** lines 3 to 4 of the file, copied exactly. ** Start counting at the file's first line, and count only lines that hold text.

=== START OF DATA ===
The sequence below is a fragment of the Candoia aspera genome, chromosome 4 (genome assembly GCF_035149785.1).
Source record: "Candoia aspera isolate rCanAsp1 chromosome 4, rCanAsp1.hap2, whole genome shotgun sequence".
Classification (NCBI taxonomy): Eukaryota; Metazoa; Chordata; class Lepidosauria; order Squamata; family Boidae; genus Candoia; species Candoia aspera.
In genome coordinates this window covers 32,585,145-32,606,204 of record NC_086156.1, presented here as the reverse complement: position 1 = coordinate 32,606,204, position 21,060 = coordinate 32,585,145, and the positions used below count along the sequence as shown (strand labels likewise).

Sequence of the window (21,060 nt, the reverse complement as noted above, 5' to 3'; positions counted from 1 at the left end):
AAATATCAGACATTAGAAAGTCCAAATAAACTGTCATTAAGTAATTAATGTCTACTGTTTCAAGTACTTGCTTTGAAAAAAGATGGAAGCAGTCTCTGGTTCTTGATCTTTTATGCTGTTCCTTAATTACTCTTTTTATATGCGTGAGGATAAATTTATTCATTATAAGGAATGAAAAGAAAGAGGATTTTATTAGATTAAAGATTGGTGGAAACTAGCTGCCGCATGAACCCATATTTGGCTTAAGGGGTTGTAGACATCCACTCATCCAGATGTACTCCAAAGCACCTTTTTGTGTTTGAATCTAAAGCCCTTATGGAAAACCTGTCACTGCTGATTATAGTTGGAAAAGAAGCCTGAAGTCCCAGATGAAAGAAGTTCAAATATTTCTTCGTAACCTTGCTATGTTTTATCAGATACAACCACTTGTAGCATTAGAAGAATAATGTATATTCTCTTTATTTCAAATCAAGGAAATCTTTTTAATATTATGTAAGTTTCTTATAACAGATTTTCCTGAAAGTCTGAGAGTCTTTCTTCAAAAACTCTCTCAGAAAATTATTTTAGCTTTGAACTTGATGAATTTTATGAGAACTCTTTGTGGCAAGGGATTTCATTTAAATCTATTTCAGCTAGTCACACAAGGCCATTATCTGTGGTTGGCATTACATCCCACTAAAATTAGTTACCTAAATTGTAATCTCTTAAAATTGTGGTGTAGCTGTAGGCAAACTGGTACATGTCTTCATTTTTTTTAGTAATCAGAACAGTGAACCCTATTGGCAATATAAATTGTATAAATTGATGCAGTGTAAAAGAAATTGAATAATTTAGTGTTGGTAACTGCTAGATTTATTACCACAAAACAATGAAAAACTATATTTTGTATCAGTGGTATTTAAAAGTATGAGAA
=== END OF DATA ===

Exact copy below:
Classification (NCBI taxonomy): Eukaryota; Metazoa; Chordata; class Lepidosauria; order Squamata; family Boidae; genus Candoia; species Candoia aspera.
In genome coordinates this window covers 32,585,145-32,606,204 of record NC_086156.1, presented here as the reverse complement: position 1 = coordinate 32,606,204, position 21,060 = coordinate 32,585,145, and the positions used below count along the sequence as shown (strand labels likewise).